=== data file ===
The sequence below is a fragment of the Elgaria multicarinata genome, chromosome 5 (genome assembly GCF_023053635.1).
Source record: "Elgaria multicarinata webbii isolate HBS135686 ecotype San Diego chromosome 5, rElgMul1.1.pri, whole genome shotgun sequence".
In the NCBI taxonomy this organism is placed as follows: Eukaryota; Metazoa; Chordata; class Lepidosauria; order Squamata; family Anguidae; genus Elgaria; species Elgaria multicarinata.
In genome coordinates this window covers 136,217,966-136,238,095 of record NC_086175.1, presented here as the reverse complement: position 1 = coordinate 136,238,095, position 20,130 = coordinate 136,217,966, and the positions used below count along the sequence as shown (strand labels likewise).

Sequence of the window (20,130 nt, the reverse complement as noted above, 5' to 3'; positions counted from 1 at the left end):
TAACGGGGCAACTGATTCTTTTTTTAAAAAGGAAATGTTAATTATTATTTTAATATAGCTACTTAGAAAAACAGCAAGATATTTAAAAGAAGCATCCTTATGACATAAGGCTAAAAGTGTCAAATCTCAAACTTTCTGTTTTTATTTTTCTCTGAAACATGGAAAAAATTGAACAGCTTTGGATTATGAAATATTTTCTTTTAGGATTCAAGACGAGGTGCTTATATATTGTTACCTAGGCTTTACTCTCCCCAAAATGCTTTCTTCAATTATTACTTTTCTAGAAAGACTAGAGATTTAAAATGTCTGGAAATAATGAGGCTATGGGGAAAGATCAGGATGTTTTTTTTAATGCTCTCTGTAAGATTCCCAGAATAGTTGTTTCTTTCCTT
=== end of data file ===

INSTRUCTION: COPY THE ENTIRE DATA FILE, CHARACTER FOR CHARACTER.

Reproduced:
The sequence below is a fragment of the Elgaria multicarinata genome, chromosome 5 (genome assembly GCF_023053635.1).
Source record: "Elgaria multicarinata webbii isolate HBS135686 ecotype San Diego chromosome 5, rElgMul1.1.pri, whole genome shotgun sequence".
In the NCBI taxonomy this organism is placed as follows: Eukaryota; Metazoa; Chordata; class Lepidosauria; order Squamata; family Anguidae; genus Elgaria; species Elgaria multicarinata.
In genome coordinates this window covers 136,217,966-136,238,095 of record NC_086175.1, presented here as the reverse complement: position 1 = coordinate 136,238,095, position 20,130 = coordinate 136,217,966, and the positions used below count along the sequence as shown (strand labels likewise).

Sequence of the window (20,130 nt, the reverse complement as noted above, 5' to 3'; positions counted from 1 at the left end):
TAACGGGGCAACTGATTCTTTTTTTAAAAAGGAAATGTTAATTATTATTTTAATATAGCTACTTAGAAAAACAGCAAGATATTTAAAAGAAGCATCCTTATGACATAAGGCTAAAAGTGTCAAATCTCAAACTTTCTGTTTTTATTTTTCTCTGAAACATGGAAAAAATTGAACAGCTTTGGATTATGAAATATTTTCTTTTAGGATTCAAGACGAGGTGCTTATATATTGTTACCTAGGCTTTACTCTCCCCAAAATGCTTTCTTCAATTATTACTTTTCTAGAAAGACTAGAGATTTAAAATGTCTGGAAATAATGAGGCTATGGGGAAAGATCAGGATGTTTTTTTTAATGCTCTCTGTAAGATTCCCAGAATAGTTGTTTCTTTCCTT